Example 6 Example 7 The utility of the perfiuoroalkyletheramidoalkyltrialkoxysilanes in treating Windshields of vehicles is illustrated in this example. A clean automobile windshield was brushed with a 5% solution of the amidosilane of Example l in 1,2,2-trichl0ro-1,1,2-trifluoroethane. After allowing the chlorofluorocarbon solvent to evaporate, the windshield surface was found to be non-wetting. The automobi e w ene a d' ina m 1 sa e h sexp fsi g th treatedwiridshield surfaceto the ev iring'iatm jfihefrji conditions including the, customarvwindshield cleanings at service stations. Afterf45 days, the windshield still non-Wetting. .Windshieldwipers, were needed to wipe away the water droplets at low automobile-speed, i.e. less than 45 miles per hour, but at higher speeds; the water droplets were removed effectively by the high velocity slipstream.

Example 8 CORROSION TEST RESULTS Compound of: Appearance of coupons Example 1 Clean, bright, no corrosion after days.

Example 2 Clean, bright, no corrosion after 5 days.

Example 3 Clean, bright, 110cm- 7 rosion after 5 days.

Example 4 Clean, bright, no corrosion after 5 days.

None Badly corroded after 5 days.

The foregoing detailed description has been given for clarity of understanding only and no unnecessary limitations are to be understood therefrom. The invention is not limited to exact details shown and described for obvious modifications will occur to one skilled in the art.

The embodiments of the invention in which an exclusive property or privilege is claimed are defined as follows:

1. Perfluoroalkyletheramidoalkyltrialkoxysilanes having the formula wherein R; is a perfluoroalkyl radical havingfrom 1 to 5 carbon atoms, ft is an integer of from 0 to 8,"R is a hydrogen or an alkyl group having from 1"to'6car'bon atoms, R is an alkylene having from 1 to 12 carbon atoms or 2. Penfluoroallryletheramidoalkyltrialkoxysilanes.accordingvto claim 1 whereinR is C F ,-n, is an integer from 1 to 8, R is hydrogen, R is CH CH or.

H -CH CH N.CHzCH CH and R" is CH or C H -a 3. A perfluoroalkyletheramidoalkyltrialkoxysilane according to claim 2 having the formula C F OCF(CF )CF OCF V i CF CONH(CH Si(-OC H 3 4. A perfluoroalkyletheramidoalkyltrialkoxysilane according to claim 2 having the formula CF (CF1 )CONH (CH Si'(OC H 3 5. A perfiuoroalkyletheramidoalkyltrialkoxysilane according to claim 2 having the formula C3F7O'[CF(CF3)CF2O] 7 CF(CF )CONH (CH NI-HCHQQSKOCH 3 6. A perfluoroalkyle theramidoalkyltrialkoxysilane according to claim 2 having the formula v C F O[CF(CF )CH O] 1 References Cited UNITED STATES, PATENTS -3,012,006 12/1961 sHolbrook et al.- r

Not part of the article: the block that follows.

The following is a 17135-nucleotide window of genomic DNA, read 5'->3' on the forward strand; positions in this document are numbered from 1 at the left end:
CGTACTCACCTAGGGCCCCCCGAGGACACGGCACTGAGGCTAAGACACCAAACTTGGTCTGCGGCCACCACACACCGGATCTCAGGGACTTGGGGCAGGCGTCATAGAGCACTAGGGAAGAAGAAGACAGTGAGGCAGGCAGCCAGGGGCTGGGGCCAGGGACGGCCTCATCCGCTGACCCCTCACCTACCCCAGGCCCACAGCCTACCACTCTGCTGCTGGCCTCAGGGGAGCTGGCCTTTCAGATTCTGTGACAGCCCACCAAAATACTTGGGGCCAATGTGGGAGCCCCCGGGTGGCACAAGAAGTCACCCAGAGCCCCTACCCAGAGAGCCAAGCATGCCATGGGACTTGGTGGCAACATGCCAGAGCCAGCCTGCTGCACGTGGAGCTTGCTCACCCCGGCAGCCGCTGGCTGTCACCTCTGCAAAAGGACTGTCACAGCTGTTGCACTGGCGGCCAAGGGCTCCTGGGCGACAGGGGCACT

260--448,8 R X 3,440,261 4/1969 Saam 260448.8 R X 3,494,951 2/1970 Berger 260448.8 R X 3,560,542 2/1971 Kim et a1. 260-4483 R JAMES E. POER, Primary Examiner 5 P. F. SHAVER, Assistant Examiner W105) UNITED STATES PATENT UFFECE CER'HHCATE @F (IG 2 EQTQN Patent No j 6 -l-6, O85 Dated February 29 1972 lnventofls) Philip Lee Bartlett It is certified that error appears in the above-identified patent and that said Letters Patent are hereby corrected as shown below:

F'Eolumn 3, line 5, "F(CF C(0) (CFQMF "should be F(CF C(O)(CF F line 10, "F(cF should be F(CF --3 line 11, 4-" should be y Column 4, line 17 "CH CH SiX -i-5R"OH should be CH=CH +HSiX Column 8, Claim 6, line 52, "C3F7O[CF(CF3)CH2O 1 should be Signed and sealed this 23rd day of January 1973.

(SEAL) Attest:

EDWARD M.FLETCHER,JR. ROBERT GOTTSCHALK Attesting Officer Commissioner of Patents

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Classifications
U.S. Classification556/419
International ClassificationC03C17/30, C03C17/28, C07F7/00, C07F7/18
Cooperative ClassificationC07F7/1836, C03C17/30
European ClassificationC03C17/30, C07F7/18C4B